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Diabetic Ketoacidosis

Treatment for diabetic complication ineffective, new study finds

A commonly used treatment for a serious complication of diabetes made no difference in how much better patients got or how quickly they improved, a study by University Health System pharmacists has found.

And that should make doctors think twice before administering it — even though it’s still included as an optional therapy in professional guidelines for the treatment of diabetic patients, said Bryson Duhon, currently a clinical assistant professor of pharmacy at the University of Texas at Austin, and lead author of the study.

The patients at University Hospital suffered from diabetic ketoacidosis, or DKA. It occurs when the body has to switch to burning fat for energy instead of sugar because of a lack of insulin. When that happens, acidic substances called ketones are formed as a byproduct.

That build-up of ketones can cause nausea and abdominal pain, difficulty breathing and decreased consciousness that can lead to coma. In the United States, the condition is responsible for a half-million hospital days per year, costing an estimated $2.4 billion in direct and indirect costs.

“Not a lot of people die from DKA,” Duhon said. “The big problem with these patients is fluids. Because with severe DKA, when your glucose is very high, the patients urinate a lot to get rid of that glucose and become really dehydrated. Compounded with the acidosis, that sets you up for a bad outcome.”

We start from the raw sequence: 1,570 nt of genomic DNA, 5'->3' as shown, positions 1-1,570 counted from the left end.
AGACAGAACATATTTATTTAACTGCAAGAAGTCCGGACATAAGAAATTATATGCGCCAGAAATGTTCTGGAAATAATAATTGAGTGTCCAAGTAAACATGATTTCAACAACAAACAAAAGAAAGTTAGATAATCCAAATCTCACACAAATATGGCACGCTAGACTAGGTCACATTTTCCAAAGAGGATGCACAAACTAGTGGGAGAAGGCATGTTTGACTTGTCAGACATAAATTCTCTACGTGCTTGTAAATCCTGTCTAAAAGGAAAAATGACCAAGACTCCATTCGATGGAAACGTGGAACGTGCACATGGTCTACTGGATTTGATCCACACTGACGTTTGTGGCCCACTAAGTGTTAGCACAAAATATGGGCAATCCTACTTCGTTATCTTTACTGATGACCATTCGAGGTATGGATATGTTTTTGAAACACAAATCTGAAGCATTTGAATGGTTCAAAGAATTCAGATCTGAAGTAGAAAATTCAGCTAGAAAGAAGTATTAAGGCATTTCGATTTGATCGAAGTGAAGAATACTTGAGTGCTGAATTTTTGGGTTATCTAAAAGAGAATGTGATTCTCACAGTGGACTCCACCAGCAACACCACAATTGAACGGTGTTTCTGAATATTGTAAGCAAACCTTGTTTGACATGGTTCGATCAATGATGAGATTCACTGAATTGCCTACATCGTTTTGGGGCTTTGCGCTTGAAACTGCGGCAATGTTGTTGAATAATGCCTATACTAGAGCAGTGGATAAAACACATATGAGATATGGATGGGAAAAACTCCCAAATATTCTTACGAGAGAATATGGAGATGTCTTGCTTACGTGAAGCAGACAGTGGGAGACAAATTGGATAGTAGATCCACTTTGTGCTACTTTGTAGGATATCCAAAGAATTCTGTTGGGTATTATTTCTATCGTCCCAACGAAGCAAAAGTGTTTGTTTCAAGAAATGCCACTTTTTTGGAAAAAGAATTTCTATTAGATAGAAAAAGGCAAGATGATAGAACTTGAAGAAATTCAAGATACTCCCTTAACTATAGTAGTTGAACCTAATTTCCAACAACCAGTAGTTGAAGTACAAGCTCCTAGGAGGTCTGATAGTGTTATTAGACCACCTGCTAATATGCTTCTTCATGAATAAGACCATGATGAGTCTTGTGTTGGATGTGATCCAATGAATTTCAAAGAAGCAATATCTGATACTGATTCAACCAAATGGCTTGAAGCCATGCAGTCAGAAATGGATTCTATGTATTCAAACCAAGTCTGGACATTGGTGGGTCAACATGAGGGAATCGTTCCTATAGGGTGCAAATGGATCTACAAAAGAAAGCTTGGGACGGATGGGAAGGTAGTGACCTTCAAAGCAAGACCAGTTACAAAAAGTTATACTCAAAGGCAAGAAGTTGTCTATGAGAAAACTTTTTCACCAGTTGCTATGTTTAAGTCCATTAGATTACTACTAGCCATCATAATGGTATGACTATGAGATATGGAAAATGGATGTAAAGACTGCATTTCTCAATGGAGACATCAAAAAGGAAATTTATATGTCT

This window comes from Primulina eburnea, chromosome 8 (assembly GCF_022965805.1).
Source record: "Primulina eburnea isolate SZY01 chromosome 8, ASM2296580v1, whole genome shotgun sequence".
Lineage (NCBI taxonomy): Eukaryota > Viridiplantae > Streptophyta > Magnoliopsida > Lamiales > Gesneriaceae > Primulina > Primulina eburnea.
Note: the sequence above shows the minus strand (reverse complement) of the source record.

So the first-line treatment is to give the patient fluids. But along with that, many doctors give an IV solution of sodium bicarbonate — the same compound used in baking soda and over-the-counter antacids — to lower the acidity in the blood more quickly.

Over the years, studies have found a lack of evidence for its use, and professional guidelines published by the American Diabetes Association now recommend it only for severe cases — those with a pH level of 6.9 or lower. Most healthy people have a pH of 7.4.

Duhon, who launched the study while a pharmacy resident at University Hospital, looked back at four years of patient records and found 86 adults with severe DKA — those with a pH of 7.0 or less. There were a few more Type 1 diabetics than Type 2. He believes it is the first study to look exclusively at severe DKA in adults.

All the patients received fluids. In addition, 44 received IV sodium bicarbonate and 42 did not. The study found that both groups were restored to healthy levels after eight hours. And both groups required the same amount of time in the hospital before discharge.

“You never want to give anyone a drug that isn’t doing any good,” Duhon said. “Also, in the past couple of years there have been a lot of drug shortages, with sodium bicarbonate being one of the ones in shortage."

The study was published in the June edition of Annals of Pharmacotherapy. Co-authors were Ana C. Franco, Darrel W. Hughes and Pamela R. Maxwell, all full-time clinical pharmacists at University Hospital’s Inpatient Pharmacy, and adjunct faculty with UT Austin College of Pharmacy; and Rebecca L. Attridge, assistant professor of pharmacy practice at the University of the Incarnate Word, and a PRN pharmacist at the hospital’s Inpatient Pharmacy.

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